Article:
Saturday, December 24, 2011

TSA helpline for travelers with disabilities

Below is a letter I was forwarded that I thought was worth posting.  Here's to more accessibility and understanding in all manners of local and international travel!

Forwarded from MD Family Networks:

The Transportation Security Administration has launched TSA Cares, a new helpline number designed to assist travelers with disabilities and medical conditions.

Travelers may call TSA Cares toll free at 1-855-787-2227 prior to traveling with questions about screening policies, procedures and what to expect at the security checkpoint. TSA Cares will serve as an additional, dedicated resource specifically for passengers with disabilities, medical conditions or other circumstances or their loved ones who want to prepare for the screening process prior to flying.

The hours of operation for the TSA Cares helpline are Monday through Friday 9 a.m. – 9 p.m. EST, excluding federal holidays. Travelers who are deaf or hard of hearing can use a relay service to contact TSA Cares or can e-mail

If you would like to make advance arrangements for screenings at airports, travelers can contact TSA using Talk To TSA, a web-based tool that allows passengers to reach out to an airport Customer Service Manager directly, and the TSA Contact Center, 1-866-289-9673 and, where travelers can ask questions, provide suggestions and file complaints

In this busy travel season, you are invited to please share this widely.

Happy holidays,
Peggy (Margaret V.) Hathaway
Public Policy Manager
National Association of Councils on Developmental Disabilities
202-420-8040 (mobile)

Thursday, December 8, 2011

Gili is a big sister!

"Little Bro" is now six weeks old. He's having a tough time gaining weight, which I didn't realize right away because I couldn't imagine having two "special" kids.  G-d willing he's just struggling with the viruses the kids are bringing home and he'll catch up soon.  In the mean time I'm weighing him at least twice a week, giving him bottles of pumped milk, and some formula.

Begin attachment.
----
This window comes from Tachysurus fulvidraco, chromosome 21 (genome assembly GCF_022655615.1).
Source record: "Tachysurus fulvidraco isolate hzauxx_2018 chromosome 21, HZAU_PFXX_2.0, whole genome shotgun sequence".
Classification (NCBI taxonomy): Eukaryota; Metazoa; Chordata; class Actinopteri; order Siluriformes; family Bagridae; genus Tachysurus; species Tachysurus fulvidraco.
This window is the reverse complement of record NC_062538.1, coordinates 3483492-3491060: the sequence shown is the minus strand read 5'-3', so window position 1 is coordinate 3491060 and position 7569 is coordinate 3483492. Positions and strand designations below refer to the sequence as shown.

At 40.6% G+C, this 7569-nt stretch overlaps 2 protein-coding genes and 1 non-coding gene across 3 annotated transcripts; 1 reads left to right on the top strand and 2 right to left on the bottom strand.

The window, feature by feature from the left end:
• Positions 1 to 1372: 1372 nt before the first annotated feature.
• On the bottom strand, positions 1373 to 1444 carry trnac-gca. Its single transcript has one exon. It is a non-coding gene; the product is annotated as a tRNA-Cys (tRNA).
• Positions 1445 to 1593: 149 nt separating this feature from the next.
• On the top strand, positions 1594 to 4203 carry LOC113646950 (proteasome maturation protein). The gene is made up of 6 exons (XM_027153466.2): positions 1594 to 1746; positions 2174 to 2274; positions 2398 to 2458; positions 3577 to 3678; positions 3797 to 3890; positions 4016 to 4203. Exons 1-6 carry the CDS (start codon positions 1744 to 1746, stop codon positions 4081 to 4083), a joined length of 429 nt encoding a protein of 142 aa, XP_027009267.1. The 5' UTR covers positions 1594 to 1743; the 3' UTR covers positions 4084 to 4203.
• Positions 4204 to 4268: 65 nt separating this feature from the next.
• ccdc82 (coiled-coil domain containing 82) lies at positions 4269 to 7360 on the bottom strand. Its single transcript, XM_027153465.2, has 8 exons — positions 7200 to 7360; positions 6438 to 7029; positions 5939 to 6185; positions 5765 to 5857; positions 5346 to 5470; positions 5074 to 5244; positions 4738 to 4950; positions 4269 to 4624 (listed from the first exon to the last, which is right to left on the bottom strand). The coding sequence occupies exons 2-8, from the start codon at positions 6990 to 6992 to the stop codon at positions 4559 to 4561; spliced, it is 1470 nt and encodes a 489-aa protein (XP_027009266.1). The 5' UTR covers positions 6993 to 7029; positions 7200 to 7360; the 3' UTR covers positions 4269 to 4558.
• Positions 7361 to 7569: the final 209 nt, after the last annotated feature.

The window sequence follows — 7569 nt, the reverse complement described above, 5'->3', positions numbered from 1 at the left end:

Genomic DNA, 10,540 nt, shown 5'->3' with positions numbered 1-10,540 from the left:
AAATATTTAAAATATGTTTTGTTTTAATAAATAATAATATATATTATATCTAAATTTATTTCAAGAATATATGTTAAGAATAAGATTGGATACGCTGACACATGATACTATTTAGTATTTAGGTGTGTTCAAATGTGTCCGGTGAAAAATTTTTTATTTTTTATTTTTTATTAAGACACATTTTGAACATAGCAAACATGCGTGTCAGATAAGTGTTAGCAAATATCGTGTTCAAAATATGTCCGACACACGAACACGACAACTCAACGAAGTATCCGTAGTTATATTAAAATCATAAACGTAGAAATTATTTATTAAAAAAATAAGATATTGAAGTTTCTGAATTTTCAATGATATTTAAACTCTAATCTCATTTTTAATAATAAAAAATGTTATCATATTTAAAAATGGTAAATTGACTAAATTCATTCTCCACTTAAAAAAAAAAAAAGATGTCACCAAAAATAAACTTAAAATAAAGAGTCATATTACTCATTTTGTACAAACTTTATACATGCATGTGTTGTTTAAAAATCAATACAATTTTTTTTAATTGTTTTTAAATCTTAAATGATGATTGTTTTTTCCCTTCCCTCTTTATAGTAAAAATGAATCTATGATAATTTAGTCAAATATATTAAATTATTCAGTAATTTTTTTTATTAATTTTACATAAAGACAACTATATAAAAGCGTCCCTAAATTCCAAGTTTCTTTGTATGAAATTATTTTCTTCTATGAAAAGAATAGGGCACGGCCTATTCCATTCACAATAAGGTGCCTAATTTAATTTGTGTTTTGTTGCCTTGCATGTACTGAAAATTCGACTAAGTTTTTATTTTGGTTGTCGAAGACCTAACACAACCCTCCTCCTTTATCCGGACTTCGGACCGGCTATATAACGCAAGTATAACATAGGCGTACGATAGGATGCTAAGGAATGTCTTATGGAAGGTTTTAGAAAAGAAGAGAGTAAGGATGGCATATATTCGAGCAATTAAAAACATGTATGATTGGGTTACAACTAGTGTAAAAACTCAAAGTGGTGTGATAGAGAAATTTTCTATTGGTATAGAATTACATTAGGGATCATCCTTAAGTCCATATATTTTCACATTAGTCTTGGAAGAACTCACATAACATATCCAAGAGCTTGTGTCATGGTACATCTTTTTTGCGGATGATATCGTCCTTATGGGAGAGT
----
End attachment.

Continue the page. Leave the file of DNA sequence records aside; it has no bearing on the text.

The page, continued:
Yesterday Gili visited the eating clinic in Schneider Children's Hospital.  My husband took her because I needed to stay home to nurse and pump.  He felt it was a waste of time.  They let her make a huge mess with the food and decided that she does not have a swallowing problem, but she has a very high palette.  They think that having her be more hungy will help her eat.  They prescribed a vitamin to add to her bottles and recommended making ehr bottles more concentrated - one scoop in 50 mL of water instead of 60 mL.  We will go back in three weeks with Gili's occupational therapist, Ruti.

Today we celebrated Gili's second birthday in school (only a month late)!  She had a rough night and was pretty tired and dazed during the party.  She's been frequently waking up in the middle of the night and crying hysterically for up to an hour.  She enjoyed her party at home with the neighbors more.  She was more in the moment and really enjoyed all the attention and happiness.

Gili's teacher, Adina, and I have both noticed that her cross eyes seem to be getting worse.  We might try to start seeing a doctor in the local clinic because we're not that impressed with the optical care Gili gets in Schneider.

Gili's school, Eliya, only accepts kids up to age three if their main issue is not vision.  In January we will begin the process of getting her into the special needs elementary school system.  First she will see the child development specialist in Schneider, who will write a developmental report.  Then we will have a meeting with committee members to decide which special needs system she will be in.  If (when) they determine that she has a global delay, we will have another meeting in Jaffa-Tal Aviv.  They will designate her a level of "retardedness" and determine which school she will go to next year.  It seems the most likely scenario is that she will go to "Akim," a special needs elementary school in another neighborhood of Petach Tikva.

So, what has Gili been up to? She is putting food in her mouth by herself, but she usually drops or spits out most of it.  Basically, she just drinks baby formula.  She can pull up to her knees, and I hope that will soon turn into pulling up to standing.  Adina says she's started responding to her name, but I haven't witnessed it.  It's slow going, but we love her!

Sunday, August 14, 2011


Quick update: